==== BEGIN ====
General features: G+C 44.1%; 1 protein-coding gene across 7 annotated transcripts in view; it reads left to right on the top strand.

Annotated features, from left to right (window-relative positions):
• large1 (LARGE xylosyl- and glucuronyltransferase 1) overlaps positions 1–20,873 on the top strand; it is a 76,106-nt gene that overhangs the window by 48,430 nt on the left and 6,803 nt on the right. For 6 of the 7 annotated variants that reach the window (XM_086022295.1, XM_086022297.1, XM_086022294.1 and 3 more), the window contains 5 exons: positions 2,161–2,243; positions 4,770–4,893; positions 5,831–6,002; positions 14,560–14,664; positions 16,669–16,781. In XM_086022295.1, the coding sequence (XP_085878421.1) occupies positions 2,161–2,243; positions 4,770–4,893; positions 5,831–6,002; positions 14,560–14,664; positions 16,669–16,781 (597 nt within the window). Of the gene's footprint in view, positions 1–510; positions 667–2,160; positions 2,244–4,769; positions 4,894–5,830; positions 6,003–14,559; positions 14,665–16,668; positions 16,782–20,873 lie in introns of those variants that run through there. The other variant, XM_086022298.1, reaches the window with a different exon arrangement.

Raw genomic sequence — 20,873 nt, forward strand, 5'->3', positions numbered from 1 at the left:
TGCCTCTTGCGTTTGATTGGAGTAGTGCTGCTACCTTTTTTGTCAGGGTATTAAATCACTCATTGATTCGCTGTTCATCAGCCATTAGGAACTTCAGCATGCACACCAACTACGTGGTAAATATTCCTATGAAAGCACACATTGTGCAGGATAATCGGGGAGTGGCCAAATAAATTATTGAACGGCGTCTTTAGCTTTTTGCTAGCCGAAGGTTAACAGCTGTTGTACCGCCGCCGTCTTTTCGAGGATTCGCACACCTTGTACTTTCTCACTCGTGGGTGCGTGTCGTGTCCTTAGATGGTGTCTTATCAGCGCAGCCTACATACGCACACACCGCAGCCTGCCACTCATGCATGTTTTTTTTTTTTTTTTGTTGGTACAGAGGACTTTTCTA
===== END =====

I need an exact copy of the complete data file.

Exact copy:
General features: G+C 44.1%; 1 protein-coding gene across 7 annotated transcripts in view; it reads left to right on the top strand.

Annotated features, from left to right (window-relative positions):
• large1 (LARGE xylosyl- and glucuronyltransferase 1) overlaps positions 1–20,873 on the top strand; it is a 76,106-nt gene that overhangs the window by 48,430 nt on the left and 6,803 nt on the right. For 6 of the 7 annotated variants that reach the window (XM_086022295.1, XM_086022297.1, XM_086022294.1 and 3 more), the window contains 5 exons: positions 2,161–2,243; positions 4,770–4,893; positions 5,831–6,002; positions 14,560–14,664; positions 16,669–16,781. In XM_086022295.1, the coding sequence (XP_085878421.1) occupies positions 2,161–2,243; positions 4,770–4,893; positions 5,831–6,002; positions 14,560–14,664; positions 16,669–16,781 (597 nt within the window). Of the gene's footprint in view, positions 1–510; positions 667–2,160; positions 2,244–4,769; positions 4,894–5,830; positions 6,003–14,559; positions 14,665–16,668; positions 16,782–20,873 lie in introns of those variants that run through there. The other variant, XM_086022298.1, reaches the window with a different exon arrangement.

Raw genomic sequence — 20,873 nt, forward strand, 5'->3', positions numbered from 1 at the left:
TGCCTCTTGCGTTTGATTGGAGTAGTGCTGCTACCTTTTTTGTCAGGGTATTAAATCACTCATTGATTCGCTGTTCATCAGCCATTAGGAACTTCAGCATGCACACCAACTACGTGGTAAATATTCCTATGAAAGCACACATTGTGCAGGATAATCGGGGAGTGGCCAAATAAATTATTGAACGGCGTCTTTAGCTTTTTGCTAGCCGAAGGTTAACAGCTGTTGTACCGCCGCCGTCTTTTCGAGGATTCGCACACCTTGTACTTTCTCACTCGTGGGTGCGTGTCGTGTCCTTAGATGGTGTCTTATCAGCGCAGCCTACATACGCACACACCGCAGCCTGCCACTCATGCATGTTTTTTTTTTTTTTTTGTTGGTACAGAGGACTTTTCTA